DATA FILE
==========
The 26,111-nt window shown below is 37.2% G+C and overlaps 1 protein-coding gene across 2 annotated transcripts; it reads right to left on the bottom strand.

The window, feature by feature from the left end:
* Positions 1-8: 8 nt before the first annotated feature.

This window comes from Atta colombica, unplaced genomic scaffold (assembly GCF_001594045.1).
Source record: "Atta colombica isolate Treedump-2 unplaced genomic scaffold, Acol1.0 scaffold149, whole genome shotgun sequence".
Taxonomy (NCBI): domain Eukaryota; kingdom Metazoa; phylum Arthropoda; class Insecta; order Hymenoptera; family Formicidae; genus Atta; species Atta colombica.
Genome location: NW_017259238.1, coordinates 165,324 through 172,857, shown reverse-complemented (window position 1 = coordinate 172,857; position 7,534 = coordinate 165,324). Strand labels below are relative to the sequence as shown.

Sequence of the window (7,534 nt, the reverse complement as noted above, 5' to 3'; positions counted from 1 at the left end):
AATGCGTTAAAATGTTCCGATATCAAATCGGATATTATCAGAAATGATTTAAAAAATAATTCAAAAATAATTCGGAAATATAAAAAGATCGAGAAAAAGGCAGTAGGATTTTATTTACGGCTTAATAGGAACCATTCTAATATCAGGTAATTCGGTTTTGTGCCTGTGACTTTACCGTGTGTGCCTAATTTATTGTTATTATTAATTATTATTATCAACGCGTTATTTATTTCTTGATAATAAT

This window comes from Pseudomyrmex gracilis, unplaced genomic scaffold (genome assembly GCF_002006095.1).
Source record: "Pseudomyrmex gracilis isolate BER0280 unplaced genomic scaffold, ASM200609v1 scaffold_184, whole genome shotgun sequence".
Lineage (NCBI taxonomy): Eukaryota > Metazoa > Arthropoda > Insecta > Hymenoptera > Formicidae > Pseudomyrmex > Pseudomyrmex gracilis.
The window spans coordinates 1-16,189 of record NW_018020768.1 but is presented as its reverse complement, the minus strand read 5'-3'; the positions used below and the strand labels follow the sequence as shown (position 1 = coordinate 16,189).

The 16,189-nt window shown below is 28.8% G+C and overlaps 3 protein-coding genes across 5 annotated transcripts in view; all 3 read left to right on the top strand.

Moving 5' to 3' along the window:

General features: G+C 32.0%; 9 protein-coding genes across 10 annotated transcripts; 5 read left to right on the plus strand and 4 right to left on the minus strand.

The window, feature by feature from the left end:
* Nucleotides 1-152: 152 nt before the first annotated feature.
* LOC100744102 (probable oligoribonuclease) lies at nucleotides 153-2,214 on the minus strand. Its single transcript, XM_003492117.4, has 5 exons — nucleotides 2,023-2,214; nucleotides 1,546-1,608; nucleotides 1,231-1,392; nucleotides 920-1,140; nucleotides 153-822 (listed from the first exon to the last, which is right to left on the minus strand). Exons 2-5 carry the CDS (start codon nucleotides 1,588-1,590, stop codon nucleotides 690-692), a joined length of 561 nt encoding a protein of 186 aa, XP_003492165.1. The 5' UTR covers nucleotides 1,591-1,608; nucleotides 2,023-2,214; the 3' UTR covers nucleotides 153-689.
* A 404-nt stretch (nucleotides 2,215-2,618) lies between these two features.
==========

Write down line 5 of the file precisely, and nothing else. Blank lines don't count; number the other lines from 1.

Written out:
Source record: "Atta colombica isolate Treedump-2 unplaced genomic scaffold, Acol1.0 scaffold149, whole genome shotgun sequence".